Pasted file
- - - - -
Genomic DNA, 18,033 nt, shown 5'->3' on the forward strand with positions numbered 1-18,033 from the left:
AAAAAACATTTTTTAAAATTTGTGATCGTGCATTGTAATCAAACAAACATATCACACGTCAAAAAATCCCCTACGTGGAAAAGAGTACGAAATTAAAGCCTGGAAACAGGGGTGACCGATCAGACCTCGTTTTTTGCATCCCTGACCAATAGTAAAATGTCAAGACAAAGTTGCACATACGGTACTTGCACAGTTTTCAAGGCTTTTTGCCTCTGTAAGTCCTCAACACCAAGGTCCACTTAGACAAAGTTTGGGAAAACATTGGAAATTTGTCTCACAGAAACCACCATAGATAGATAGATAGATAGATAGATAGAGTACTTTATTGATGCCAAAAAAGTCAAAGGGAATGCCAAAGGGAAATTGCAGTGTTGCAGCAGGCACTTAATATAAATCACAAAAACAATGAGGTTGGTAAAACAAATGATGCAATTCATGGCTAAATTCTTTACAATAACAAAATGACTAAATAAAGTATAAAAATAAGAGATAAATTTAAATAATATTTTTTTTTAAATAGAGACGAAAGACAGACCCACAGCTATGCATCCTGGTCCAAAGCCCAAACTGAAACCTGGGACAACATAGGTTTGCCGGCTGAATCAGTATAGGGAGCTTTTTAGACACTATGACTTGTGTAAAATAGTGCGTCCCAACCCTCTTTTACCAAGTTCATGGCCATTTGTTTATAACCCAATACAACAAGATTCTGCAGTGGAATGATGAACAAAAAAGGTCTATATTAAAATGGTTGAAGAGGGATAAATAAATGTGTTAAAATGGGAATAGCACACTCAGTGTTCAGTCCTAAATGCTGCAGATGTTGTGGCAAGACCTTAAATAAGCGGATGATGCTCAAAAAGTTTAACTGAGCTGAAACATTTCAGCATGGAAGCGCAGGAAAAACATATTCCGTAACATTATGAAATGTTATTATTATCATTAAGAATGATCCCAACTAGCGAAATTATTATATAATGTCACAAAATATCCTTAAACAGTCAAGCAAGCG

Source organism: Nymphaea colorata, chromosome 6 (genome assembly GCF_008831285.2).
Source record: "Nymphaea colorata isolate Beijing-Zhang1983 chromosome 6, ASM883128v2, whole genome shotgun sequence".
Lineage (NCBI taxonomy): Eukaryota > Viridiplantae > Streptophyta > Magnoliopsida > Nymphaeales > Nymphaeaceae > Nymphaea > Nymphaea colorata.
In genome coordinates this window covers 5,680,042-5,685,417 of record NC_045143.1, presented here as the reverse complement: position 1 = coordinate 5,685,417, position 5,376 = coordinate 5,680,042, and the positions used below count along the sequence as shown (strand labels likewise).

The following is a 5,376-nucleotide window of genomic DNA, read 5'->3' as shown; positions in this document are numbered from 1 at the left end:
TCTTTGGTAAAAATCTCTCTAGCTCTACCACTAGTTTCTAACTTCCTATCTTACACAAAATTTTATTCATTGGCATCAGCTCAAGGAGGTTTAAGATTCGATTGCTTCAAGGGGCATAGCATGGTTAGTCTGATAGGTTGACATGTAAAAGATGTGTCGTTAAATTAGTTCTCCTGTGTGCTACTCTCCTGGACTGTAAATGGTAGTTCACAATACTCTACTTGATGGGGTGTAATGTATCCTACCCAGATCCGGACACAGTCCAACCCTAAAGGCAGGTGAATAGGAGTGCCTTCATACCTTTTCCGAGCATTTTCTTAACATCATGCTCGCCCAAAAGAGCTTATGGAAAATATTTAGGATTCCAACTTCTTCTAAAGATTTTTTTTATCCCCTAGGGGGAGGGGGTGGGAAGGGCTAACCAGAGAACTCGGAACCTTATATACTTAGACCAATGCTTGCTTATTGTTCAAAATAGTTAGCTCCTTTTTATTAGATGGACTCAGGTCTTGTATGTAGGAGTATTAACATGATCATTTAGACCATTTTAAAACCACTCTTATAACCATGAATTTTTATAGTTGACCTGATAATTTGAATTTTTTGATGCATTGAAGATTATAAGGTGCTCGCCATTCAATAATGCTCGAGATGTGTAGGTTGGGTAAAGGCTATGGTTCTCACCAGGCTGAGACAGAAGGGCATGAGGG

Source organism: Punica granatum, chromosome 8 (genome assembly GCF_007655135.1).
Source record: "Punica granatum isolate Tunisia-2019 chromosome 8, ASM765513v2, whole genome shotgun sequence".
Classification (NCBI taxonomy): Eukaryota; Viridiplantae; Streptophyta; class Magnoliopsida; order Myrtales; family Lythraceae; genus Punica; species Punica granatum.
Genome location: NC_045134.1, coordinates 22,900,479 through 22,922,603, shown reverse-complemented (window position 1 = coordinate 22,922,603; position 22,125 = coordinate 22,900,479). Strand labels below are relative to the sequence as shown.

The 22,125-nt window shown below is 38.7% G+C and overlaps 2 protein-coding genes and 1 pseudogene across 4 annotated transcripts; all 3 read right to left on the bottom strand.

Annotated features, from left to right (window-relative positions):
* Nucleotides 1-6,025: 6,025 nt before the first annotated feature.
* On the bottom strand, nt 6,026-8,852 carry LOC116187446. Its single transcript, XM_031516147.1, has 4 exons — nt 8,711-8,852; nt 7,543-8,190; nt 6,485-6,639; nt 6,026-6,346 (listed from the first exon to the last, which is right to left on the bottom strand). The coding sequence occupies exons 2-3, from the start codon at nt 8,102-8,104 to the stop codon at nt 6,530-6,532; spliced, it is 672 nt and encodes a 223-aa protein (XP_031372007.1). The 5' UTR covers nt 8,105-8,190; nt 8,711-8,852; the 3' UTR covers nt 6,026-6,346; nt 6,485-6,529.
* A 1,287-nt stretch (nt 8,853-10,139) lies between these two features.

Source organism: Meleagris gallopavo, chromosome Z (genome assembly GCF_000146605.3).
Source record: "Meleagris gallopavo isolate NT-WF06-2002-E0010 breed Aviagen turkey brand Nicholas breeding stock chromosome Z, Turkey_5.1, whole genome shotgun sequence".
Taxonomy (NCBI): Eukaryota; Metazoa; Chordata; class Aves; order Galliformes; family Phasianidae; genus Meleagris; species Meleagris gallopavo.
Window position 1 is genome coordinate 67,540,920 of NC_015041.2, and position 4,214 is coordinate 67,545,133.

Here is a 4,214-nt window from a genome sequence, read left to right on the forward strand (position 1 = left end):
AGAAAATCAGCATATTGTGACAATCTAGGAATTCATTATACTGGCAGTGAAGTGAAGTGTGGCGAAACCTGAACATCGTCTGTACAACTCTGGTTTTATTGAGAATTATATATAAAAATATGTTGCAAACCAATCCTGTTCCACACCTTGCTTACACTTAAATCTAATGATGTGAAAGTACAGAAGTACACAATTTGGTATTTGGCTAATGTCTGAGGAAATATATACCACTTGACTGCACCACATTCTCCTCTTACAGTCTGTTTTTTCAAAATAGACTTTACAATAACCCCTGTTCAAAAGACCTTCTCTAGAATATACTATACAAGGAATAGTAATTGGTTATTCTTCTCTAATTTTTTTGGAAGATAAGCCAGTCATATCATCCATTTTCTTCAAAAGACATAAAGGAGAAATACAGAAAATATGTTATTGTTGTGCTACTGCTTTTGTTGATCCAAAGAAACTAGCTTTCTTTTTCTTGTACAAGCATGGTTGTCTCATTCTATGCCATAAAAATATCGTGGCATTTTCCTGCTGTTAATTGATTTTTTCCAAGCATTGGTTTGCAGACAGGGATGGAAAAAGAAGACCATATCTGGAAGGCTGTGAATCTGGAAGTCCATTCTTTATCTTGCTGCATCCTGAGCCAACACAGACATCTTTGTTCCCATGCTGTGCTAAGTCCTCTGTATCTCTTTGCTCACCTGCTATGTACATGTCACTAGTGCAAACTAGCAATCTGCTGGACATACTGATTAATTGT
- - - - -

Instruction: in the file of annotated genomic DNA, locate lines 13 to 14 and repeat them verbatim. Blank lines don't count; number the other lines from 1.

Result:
The 22,125-nt window shown below is 38.7% G+C and overlaps 2 protein-coding genes and 1 pseudogene across 4 annotated transcripts; all 3 read right to left on the bottom strand.

Annotated features, from left to right (window-relative positions):